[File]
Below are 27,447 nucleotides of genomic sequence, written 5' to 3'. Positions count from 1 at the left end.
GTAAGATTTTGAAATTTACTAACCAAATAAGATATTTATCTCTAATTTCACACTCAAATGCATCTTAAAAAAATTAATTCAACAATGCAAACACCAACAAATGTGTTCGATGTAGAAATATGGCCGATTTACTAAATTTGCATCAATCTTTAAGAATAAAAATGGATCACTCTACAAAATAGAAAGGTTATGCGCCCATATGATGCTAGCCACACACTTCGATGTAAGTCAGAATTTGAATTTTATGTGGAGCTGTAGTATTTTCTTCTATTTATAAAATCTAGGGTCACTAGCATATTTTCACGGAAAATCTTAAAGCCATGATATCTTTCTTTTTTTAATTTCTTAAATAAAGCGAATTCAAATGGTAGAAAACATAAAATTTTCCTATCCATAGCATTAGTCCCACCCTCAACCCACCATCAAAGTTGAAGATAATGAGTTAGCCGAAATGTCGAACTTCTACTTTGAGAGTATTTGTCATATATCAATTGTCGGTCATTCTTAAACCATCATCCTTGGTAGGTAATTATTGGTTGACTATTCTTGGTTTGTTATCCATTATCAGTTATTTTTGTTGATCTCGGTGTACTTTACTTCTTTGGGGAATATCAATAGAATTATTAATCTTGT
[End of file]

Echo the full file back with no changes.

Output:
Below are 27,447 nucleotides of genomic sequence, written 5' to 3'. Positions count from 1 at the left end.
GTAAGATTTTGAAATTTACTAACCAAATAAGATATTTATCTCTAATTTCACACTCAAATGCATCTTAAAAAAATTAATTCAACAATGCAAACACCAACAAATGTGTTCGATGTAGAAATATGGCCGATTTACTAAATTTGCATCAATCTTTAAGAATAAAAATGGATCACTCTACAAAATAGAAAGGTTATGCGCCCATATGATGCTAGCCACACACTTCGATGTAAGTCAGAATTTGAATTTTATGTGGAGCTGTAGTATTTTCTTCTATTTATAAAATCTAGGGTCACTAGCATATTTTCACGGAAAATCTTAAAGCCATGATATCTTTCTTTTTTTAATTTCTTAAATAAAGCGAATTCAAATGGTAGAAAACATAAAATTTTCCTATCCATAGCATTAGTCCCACCCTCAACCCACCATCAAAGTTGAAGATAATGAGTTAGCCGAAATGTCGAACTTCTACTTTGAGAGTATTTGTCATATATCAATTGTCGGTCATTCTTAAACCATCATCCTTGGTAGGTAATTATTGGTTGACTATTCTTGGTTTGTTATCCATTATCAGTTATTTTTGTTGATCTCGGTGTACTTTACTTCTTTGGGGAATATCAATAGAATTATTAATCTTGT